The American Society of Hematology (ASH) annual meeting is the world’s premier event devoted to the study of blood cancers and disorders. More than 25,000 people are attending the 2019 assembly, held December 7 through 10 in Orlando, Florida. Memorial Sloan Kettering researchers are reporting important progress in treating lymphoma.
Targeted Drug Could Improve Treatment of T Cell Lymphomas
T cell lymphomas are rare types of non-Hodgkin lymphoma that too often recur after initial chemotherapy. Better therapies are urgently needed for many patients, and MSK researchers have been testing targeted therapies that turn off molecular pathways driving T cell lymphomas to grow.
Two pathways that move through molecules called SYK and JAK, seem to play an important role in promoting two forms of T cell lymphoma to grow — peripheral T cell lymphoma (PTCL) and cutaneous T cell lymphoma (CTCL). A study of genetic mutations found in these cancers suggests that the cells may grow faster and survive because of multiple molecular signals within these pathways.
A targeted therapy called cerdulatinib, which is taken as a pill, has shown potential in other blood cancers because it inhibits both the SYK and JAK pathways. At the ASH meeting, MSK medical oncologist Steven Horwitz presented findings from a phase 2 study testing cerdulatinib in 61 people with PTCL or CTCL that didn’t go away or came back after other treatments. The drug appears to be safe and somewhat effective in both lymphoma types, primarily in specific subtypes.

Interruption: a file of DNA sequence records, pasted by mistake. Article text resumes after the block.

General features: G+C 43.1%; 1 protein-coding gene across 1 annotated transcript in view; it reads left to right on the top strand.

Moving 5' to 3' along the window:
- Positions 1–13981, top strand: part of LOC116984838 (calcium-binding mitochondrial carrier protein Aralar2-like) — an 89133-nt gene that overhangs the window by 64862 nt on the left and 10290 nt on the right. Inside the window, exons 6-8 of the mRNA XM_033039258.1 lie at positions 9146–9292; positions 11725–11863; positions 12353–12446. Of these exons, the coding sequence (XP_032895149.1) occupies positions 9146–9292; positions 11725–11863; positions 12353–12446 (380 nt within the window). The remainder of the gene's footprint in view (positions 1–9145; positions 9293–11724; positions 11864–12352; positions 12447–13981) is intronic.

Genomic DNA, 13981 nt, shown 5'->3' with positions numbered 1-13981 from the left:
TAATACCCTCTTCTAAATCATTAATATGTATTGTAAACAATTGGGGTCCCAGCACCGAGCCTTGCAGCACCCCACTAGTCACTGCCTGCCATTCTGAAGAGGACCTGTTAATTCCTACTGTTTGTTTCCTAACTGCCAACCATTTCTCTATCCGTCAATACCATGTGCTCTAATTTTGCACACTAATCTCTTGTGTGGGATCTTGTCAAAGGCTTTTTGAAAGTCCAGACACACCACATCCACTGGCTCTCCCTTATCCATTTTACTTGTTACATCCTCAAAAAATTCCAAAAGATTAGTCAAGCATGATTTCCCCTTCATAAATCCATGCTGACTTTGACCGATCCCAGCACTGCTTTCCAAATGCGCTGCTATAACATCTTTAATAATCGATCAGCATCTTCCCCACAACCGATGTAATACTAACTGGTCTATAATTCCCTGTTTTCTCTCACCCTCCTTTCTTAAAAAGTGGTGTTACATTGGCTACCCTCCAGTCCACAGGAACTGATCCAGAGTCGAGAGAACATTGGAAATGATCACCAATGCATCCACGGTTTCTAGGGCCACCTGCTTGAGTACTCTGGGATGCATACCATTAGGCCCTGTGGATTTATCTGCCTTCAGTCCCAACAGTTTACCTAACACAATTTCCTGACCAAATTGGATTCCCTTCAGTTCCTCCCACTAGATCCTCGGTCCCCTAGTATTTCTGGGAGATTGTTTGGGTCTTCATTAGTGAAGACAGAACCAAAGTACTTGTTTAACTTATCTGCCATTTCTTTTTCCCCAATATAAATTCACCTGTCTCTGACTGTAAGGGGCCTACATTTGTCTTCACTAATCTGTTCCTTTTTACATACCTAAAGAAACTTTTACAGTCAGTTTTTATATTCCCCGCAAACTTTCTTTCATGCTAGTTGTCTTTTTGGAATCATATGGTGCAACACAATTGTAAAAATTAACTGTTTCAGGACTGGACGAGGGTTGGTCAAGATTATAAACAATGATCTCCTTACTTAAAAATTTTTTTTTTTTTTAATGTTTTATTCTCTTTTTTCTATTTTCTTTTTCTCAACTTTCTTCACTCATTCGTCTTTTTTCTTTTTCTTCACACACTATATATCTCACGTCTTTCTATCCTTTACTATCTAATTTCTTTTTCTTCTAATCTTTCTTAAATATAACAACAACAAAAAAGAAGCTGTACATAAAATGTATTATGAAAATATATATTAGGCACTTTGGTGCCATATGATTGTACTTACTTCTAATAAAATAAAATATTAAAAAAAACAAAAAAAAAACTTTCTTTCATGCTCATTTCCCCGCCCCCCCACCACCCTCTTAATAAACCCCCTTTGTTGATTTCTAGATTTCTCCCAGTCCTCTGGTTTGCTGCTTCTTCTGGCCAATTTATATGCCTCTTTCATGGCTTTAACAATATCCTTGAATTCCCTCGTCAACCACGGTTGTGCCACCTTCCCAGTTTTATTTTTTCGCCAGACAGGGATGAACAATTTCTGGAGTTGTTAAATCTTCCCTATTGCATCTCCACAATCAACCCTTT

Cerdulatinib seems to work especially well against a specific type of PTCL called angioimmunoblastic T cell lymphoma. In this group of 22 people, 41% had a complete response, meaning no tumors were detectable by PET scan after treatment.
Dr. Horwitz says this means that in addition to finding a new treatment to help people with T-cell lymphomas, researchers may be able to identify a molecular marker that better predicts whether the treatment will work in a specific person.
“If you can understand what determines whether a drug works, it makes it possible to more intelligently design combination therapies, which is where we think these targeted therapies will be able to make the greatest impact against lymphomas,” he says.
Combination Therapy Shows Promise in Hodgkin Lymphoma
Hodgkin lymphoma is usually curable with chemotherapy and radiation, but some people don’t respond to treatment or the disease comes back. Until recently, the second-line treatment for these patients typically involved combinations of fairly toxic chemotherapy aimed at wiping out the cancerous cells.
In the last decade, two new drugs have been approved for patients with recurrent Hodgkin lymphoma. Brentixumab vedotin (Adcetris®), approved in 2011, is an antibody linked to a cancer-killing toxin. Nivolumab (Opdivo®), approved in 2016, is an immunotherapy drug that blocks the actions of a molecule called PD-1 on the surface of immune cells.
Both drugs have improved the outlook for people with resistant or recurrent Hodgkin lymphoma. They are generally less toxic than chemotherapy and have helped people survive until they can receive a stem cell transplant.